SA coal mining investment set to become a very private affair
By: David McKay
A NEW coal mine has been permitted in Cumbria, England – the country’s first in 30 years. In South Africa, however, building a new mine, especially using public money, is proving close to impossible. It has taken about a decade and four CEOs to get MC Mining’s fairly modest $32m Makhado project to its current position.
Resource Generation (Resgen), a Sydney- and Johannesburg-listed firm is yet to win final credit approval for its Boikarabelo mine. A year ago, the firm’s chairman, Lulamile Xate said he “sensed momentum” in the firm’s endeavours after ‘securing’ R4.2bn in project finance; only, the money’s not secured until it’s in the bank.
According to the Minerals Council South Africa, net investment in the coal sector has dropped from R4.5bn in 2010 to R2.5bn in 2018 despite the fact that more than 70% of the country’s power is generated by burning coal.
Resgen and MC Mining combined will add about six million tons of new production in their first phases which is roughly a third of the production Menar Holdings hopes to commission in the coming years, the difference being the latter is financed by commodity trader Mercuria’s privately held funds.
“Already, listed diversified mining companies are selling off their coal assets due to shareholder resistance,” said Mike Teke, CEO of Seriti Resources, the company that is buying the South African coal mines of South32. “Very few investors are tolerant of coal mining.”
And they give South Africa’s coal resources almost no value. “I can tell you now not one cent of MC Mining’s market value is given to GSP,” said Brenda Berlin, interim CEO of MC Mining. Greater Soutpansberg Project is the firm’s blue sky prospect. Located in the Limpopo province, the collection of farms contains an estimated 1.7 billion tons of mineable resource, but it is pretty unlikely to see light of day.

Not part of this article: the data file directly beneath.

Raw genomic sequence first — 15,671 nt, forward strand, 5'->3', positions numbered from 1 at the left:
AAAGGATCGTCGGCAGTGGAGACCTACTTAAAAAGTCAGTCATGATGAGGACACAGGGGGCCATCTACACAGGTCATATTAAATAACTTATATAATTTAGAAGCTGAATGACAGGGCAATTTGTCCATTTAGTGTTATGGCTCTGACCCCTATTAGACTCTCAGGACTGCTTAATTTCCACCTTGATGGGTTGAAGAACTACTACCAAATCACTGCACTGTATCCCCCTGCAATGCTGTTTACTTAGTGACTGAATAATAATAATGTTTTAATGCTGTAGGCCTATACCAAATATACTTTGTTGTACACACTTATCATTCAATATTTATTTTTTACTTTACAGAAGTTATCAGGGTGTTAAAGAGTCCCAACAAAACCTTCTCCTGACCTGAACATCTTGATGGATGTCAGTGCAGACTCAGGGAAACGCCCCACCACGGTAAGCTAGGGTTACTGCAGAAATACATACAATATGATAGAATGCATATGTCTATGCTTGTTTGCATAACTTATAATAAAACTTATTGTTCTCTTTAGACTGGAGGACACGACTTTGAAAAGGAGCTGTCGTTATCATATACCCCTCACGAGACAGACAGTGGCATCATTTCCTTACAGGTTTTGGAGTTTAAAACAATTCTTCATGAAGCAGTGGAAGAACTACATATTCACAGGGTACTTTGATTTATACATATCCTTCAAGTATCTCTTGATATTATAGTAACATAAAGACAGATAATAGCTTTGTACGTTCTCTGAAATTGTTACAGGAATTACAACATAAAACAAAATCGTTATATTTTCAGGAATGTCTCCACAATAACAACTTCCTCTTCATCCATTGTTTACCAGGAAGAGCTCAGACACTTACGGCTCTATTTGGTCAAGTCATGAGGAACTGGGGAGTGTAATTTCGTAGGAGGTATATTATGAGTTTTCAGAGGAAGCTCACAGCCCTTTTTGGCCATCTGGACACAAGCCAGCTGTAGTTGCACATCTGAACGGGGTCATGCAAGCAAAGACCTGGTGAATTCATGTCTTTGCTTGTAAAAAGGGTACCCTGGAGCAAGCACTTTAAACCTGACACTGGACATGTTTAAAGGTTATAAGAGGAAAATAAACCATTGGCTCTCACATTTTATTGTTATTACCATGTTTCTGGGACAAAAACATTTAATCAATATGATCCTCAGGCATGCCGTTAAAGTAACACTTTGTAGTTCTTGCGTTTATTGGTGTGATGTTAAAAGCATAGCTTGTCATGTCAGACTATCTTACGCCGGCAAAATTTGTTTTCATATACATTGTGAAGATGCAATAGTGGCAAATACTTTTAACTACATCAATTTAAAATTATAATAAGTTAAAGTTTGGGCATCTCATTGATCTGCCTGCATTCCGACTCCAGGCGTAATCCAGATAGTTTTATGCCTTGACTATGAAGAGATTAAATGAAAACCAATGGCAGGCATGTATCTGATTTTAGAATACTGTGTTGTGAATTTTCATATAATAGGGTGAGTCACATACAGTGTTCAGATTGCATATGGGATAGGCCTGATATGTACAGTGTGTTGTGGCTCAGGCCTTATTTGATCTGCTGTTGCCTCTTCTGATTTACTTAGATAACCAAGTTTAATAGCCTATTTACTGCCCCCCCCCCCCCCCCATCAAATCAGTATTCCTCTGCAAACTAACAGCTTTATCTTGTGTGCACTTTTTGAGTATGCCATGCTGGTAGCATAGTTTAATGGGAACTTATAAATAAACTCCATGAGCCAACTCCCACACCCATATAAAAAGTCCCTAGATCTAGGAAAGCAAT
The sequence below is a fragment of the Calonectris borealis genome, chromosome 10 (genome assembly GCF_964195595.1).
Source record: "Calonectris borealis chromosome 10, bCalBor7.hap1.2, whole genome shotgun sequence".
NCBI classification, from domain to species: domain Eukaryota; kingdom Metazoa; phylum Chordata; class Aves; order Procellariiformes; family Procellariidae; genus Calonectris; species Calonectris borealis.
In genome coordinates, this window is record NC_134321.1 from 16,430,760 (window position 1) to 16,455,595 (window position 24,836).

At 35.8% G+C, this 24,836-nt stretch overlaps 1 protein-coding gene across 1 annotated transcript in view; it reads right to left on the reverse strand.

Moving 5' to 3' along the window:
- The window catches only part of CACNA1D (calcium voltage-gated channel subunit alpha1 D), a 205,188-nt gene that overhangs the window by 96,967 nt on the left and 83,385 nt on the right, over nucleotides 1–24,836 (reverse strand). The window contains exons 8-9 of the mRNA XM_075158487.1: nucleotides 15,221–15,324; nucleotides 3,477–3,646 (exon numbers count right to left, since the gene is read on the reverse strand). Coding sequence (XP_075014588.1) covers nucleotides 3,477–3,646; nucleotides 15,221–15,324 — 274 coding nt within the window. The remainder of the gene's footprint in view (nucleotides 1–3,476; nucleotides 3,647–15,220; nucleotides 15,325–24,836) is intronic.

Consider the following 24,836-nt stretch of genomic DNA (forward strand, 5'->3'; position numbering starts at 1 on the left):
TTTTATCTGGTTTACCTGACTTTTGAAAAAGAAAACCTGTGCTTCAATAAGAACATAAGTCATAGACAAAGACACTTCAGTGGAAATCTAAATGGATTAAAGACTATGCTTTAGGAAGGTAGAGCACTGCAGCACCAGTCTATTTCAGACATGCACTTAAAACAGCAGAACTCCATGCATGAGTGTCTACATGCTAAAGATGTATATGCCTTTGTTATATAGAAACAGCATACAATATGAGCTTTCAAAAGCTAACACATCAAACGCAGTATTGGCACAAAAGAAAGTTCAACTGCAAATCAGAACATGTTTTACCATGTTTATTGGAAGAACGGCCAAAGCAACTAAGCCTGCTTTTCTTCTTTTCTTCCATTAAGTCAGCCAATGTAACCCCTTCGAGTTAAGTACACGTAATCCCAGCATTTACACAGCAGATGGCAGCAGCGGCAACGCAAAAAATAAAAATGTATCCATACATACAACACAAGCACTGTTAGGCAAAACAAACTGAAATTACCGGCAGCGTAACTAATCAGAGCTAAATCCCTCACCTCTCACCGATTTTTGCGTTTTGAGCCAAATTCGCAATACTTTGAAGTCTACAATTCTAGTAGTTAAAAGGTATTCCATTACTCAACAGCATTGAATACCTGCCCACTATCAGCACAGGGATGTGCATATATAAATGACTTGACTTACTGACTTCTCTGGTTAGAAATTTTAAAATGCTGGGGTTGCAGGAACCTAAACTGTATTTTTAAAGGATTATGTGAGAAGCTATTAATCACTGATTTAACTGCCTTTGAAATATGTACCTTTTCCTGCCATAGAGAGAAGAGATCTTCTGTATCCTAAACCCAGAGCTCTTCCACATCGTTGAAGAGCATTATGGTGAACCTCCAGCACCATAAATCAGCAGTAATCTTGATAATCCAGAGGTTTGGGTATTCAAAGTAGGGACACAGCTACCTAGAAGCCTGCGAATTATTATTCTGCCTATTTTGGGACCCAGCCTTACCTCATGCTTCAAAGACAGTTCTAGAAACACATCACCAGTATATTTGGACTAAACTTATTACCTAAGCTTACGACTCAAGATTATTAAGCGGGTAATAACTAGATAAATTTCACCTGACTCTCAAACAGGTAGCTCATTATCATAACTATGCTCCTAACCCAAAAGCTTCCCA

“There’s still a culture of coal mining in South Africa so if the project’s good with an offtake agreement you might get new projects,” said Vuslat Bayoglu, MD of Menar. “But it’s hard to do and the price isn’t helping at the moment.”
“It’s tough times,” said Teke, who was quoted as saying earlier this year his company would only consider accessing public money via a listing if other minerals were added to its portfolio. The current spot price for thermal coal is about $57/t, a 15% decline year-to-date and not much above the $53/t average price South32 achieved for its South African assets in its 2020 financial – a year in which it recorded a negative EBITDA of $155m which followed -$46m the year before that.
These conditions will put more pressure on Government to step into the vacancy created by public money’s exodus from the market.
Vele, MC Mining’s mothballed thermal and metallurgical and thermal coal mine and plant in the Limpopo can only re-open if the government is able to marshal investment in the Musina-Makhada special economic zone (SEZ). But is that likely?
The SEZ needs catalysing with a new steel mill, an idea that seemed borderline preposterous when the Industrial Development Corporation (IDC) shelved those investment plans in 2017. You can’t say conditions on the home front have improved since then.